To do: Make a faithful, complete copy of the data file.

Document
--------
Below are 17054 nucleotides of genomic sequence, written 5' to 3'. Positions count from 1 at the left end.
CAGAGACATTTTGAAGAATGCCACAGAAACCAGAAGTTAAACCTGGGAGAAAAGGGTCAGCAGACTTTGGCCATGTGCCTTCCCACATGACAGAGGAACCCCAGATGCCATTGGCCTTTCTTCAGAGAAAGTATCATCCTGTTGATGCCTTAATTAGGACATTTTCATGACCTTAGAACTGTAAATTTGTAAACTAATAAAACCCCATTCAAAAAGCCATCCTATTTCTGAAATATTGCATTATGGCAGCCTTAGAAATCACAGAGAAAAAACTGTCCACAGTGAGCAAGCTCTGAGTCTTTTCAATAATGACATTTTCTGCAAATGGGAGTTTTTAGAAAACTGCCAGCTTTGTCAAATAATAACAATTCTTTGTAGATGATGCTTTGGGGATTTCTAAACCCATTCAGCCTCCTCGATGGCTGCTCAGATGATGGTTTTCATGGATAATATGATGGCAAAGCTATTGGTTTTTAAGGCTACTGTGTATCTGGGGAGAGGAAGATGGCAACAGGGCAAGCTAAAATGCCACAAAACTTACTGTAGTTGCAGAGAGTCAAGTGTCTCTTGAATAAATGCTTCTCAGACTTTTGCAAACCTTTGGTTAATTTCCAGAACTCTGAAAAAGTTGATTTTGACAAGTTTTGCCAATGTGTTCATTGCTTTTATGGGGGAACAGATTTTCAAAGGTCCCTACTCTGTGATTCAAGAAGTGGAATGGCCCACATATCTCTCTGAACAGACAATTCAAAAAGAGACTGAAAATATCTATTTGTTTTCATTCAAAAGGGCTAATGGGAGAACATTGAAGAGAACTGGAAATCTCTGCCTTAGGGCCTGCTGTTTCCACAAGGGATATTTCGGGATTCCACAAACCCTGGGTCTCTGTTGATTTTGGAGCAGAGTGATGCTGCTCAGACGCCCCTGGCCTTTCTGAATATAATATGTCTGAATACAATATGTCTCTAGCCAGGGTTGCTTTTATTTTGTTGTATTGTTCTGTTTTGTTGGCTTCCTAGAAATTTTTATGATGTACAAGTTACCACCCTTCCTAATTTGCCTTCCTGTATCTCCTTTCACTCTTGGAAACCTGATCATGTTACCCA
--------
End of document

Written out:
Below are 17054 nucleotides of genomic sequence, written 5' to 3'. Positions count from 1 at the left end.
CAGAGACATTTTGAAGAATGCCACAGAAACCAGAAGTTAAACCTGGGAGAAAAGGGTCAGCAGACTTTGGCCATGTGCCTTCCCACATGACAGAGGAACCCCAGATGCCATTGGCCTTTCTTCAGAGAAAGTATCATCCTGTTGATGCCTTAATTAGGACATTTTCATGACCTTAGAACTGTAAATTTGTAAACTAATAAAACCCCATTCAAAAAGCCATCCTATTTCTGAAATATTGCATTATGGCAGCCTTAGAAATCACAGAGAAAAAACTGTCCACAGTGAGCAAGCTCTGAGTCTTTTCAATAATGACATTTTCTGCAAATGGGAGTTTTTAGAAAACTGCCAGCTTTGTCAAATAATAACAATTCTTTGTAGATGATGCTTTGGGGATTTCTAAACCCATTCAGCCTCCTCGATGGCTGCTCAGATGATGGTTTTCATGGATAATATGATGGCAAAGCTATTGGTTTTTAAGGCTACTGTGTATCTGGGGAGAGGAAGATGGCAACAGGGCAAGCTAAAATGCCACAAAACTTACTGTAGTTGCAGAGAGTCAAGTGTCTCTTGAATAAATGCTTCTCAGACTTTTGCAAACCTTTGGTTAATTTCCAGAACTCTGAAAAAGTTGATTTTGACAAGTTTTGCCAATGTGTTCATTGCTTTTATGGGGGAACAGATTTTCAAAGGTCCCTACTCTGTGATTCAAGAAGTGGAATGGCCCACATATCTCTCTGAACAGACAATTCAAAAAGAGACTGAAAATATCTATTTGTTTTCATTCAAAAGGGCTAATGGGAGAACATTGAAGAGAACTGGAAATCTCTGCCTTAGGGCCTGCTGTTTCCACAAGGGATATTTCGGGATTCCACAAACCCTGGGTCTCTGTTGATTTTGGAGCAGAGTGATGCTGCTCAGACGCCCCTGGCCTTTCTGAATATAATATGTCTGAATACAATATGTCTCTAGCCAGGGTTGCTTTTATTTTGTTGTATTGTTCTGTTTTGTTGGCTTCCTAGAAATTTTTATGATGTACAAGTTACCACCCTTCCTAATTTGCCTTCCTGTATCTCCTTTCACTCTTGGAAACCTGATCATGTTACCCA